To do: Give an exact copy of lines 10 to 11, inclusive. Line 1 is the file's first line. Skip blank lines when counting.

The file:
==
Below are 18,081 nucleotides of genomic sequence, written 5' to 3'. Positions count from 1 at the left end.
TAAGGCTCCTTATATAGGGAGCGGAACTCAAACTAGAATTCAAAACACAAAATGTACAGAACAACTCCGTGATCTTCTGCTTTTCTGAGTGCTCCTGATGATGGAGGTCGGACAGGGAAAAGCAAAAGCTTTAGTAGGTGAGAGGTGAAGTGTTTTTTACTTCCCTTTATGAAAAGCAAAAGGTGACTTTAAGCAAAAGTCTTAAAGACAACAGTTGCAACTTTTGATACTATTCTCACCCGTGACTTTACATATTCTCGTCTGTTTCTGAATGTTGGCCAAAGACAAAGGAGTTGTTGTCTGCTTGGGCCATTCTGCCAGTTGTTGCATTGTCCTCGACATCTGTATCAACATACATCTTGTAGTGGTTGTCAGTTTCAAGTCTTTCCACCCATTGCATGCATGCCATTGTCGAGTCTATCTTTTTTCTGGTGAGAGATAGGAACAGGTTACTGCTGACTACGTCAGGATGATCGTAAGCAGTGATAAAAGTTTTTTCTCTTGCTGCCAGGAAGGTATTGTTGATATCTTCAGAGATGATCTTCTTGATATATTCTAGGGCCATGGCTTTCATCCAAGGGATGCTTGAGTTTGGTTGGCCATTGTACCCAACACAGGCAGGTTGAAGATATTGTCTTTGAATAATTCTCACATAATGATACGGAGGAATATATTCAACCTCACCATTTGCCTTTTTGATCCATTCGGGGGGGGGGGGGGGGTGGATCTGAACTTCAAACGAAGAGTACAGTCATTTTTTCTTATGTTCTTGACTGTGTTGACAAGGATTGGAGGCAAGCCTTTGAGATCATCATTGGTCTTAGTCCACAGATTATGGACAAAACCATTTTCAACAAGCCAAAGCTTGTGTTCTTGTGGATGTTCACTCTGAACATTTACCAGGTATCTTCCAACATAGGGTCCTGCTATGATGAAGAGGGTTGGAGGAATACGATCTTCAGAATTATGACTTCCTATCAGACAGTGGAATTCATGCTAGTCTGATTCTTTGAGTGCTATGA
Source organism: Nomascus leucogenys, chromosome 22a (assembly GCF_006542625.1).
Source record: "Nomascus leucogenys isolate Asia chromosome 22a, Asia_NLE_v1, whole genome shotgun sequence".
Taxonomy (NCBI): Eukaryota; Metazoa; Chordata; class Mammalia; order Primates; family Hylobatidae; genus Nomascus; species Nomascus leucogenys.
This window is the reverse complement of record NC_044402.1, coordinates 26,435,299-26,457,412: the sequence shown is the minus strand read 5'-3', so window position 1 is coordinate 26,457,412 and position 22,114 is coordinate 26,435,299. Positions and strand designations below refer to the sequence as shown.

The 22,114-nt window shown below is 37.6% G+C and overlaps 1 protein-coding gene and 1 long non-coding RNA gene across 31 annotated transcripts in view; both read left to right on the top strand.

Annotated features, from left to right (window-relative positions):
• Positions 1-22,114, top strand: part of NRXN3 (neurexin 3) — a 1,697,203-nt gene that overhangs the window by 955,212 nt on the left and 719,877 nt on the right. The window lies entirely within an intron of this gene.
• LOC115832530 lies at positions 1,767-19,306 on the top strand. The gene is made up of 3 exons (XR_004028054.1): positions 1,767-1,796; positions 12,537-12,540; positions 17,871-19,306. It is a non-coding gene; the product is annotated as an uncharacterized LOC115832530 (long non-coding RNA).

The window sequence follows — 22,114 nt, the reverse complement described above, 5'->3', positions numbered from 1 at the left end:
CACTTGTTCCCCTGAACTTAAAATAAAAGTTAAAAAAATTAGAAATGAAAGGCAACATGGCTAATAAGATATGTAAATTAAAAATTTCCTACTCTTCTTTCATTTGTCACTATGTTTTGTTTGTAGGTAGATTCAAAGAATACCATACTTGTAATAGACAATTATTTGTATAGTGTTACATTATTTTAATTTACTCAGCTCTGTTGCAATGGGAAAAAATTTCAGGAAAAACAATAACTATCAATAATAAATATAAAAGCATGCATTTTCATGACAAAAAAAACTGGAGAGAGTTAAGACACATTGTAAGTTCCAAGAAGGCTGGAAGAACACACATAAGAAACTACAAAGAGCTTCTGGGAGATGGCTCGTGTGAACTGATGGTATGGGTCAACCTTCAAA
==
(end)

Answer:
• LOC115832530 lies at positions 1,767-19,306 on the top strand. The gene is made up of 3 exons (XR_004028054.1): positions 1,767-1,796; positions 12,537-12,540; positions 17,871-19,306. It is a non-coding gene; the product is annotated as an uncharacterized LOC115832530 (long non-coding RNA).

The window sequence follows — 22,114 nt, the reverse complement described above, 5'->3', positions numbered from 1 at the left end: